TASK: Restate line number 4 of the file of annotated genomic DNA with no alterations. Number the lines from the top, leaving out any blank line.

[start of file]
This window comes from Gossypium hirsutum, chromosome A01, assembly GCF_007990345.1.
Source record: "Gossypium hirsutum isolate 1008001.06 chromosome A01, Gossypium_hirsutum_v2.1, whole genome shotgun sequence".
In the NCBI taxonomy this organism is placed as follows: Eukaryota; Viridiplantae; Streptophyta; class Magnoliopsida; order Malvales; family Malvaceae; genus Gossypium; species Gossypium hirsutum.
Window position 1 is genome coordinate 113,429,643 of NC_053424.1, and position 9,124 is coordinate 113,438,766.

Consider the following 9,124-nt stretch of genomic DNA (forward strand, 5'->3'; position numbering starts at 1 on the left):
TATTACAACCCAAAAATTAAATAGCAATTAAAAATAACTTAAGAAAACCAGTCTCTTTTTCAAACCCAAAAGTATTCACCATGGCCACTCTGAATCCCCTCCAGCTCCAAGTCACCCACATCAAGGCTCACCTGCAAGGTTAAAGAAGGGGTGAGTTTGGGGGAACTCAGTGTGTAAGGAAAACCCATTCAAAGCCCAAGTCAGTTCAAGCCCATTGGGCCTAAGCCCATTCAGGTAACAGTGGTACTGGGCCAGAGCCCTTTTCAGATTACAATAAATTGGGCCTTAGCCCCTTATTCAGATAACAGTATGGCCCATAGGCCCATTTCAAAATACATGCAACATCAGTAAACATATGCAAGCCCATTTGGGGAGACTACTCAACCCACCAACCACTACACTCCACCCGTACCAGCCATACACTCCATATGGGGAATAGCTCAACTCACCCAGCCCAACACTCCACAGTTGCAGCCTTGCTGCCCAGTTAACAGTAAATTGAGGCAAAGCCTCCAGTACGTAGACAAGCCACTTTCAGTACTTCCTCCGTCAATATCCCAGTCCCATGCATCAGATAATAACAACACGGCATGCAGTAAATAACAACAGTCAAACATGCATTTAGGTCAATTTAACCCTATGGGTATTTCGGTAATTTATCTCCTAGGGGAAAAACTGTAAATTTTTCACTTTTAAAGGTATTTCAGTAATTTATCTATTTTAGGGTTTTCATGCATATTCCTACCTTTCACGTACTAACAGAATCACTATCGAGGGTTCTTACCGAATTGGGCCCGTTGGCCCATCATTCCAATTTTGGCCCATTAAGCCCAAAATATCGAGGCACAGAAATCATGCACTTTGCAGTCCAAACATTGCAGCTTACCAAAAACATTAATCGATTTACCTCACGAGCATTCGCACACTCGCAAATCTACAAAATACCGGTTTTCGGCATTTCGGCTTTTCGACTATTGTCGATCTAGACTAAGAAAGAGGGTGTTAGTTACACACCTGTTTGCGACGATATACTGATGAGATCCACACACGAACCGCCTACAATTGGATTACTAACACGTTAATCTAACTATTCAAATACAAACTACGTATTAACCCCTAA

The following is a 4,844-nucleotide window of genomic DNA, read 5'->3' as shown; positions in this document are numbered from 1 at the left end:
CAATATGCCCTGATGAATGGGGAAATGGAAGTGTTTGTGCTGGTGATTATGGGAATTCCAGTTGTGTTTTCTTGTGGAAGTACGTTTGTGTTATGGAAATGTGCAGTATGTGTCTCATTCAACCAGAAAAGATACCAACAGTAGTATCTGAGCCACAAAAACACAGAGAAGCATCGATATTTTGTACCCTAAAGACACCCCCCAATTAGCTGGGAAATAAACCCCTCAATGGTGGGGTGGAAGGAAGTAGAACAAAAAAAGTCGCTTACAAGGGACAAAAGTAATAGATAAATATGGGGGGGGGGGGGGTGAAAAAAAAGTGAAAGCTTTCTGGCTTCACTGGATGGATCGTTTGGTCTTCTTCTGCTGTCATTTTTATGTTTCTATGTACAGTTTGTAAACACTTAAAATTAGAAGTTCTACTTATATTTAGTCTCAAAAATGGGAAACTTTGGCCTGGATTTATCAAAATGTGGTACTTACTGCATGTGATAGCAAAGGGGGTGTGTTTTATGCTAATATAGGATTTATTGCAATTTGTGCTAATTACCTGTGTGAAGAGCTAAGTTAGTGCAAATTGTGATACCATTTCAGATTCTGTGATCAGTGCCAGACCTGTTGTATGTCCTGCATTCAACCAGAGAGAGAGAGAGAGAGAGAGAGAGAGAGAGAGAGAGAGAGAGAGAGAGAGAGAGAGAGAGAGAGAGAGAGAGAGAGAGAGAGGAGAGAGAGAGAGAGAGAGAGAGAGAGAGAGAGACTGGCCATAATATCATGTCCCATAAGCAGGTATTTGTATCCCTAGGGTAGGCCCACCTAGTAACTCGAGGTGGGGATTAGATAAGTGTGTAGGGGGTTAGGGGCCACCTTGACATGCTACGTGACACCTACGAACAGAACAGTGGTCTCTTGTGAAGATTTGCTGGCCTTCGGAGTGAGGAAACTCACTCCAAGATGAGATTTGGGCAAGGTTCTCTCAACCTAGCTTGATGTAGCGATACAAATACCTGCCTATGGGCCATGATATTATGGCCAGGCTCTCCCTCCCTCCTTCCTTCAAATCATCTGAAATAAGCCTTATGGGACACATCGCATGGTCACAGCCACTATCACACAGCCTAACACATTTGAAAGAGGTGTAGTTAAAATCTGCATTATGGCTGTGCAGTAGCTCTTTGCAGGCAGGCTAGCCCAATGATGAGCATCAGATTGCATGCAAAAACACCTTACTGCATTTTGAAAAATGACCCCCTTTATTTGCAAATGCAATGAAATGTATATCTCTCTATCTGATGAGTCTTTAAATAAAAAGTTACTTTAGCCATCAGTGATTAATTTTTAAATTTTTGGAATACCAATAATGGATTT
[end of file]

Window position 1 is genome coordinate 113,429,643 of NC_053424.1, and position 9,124 is coordinate 113,438,766.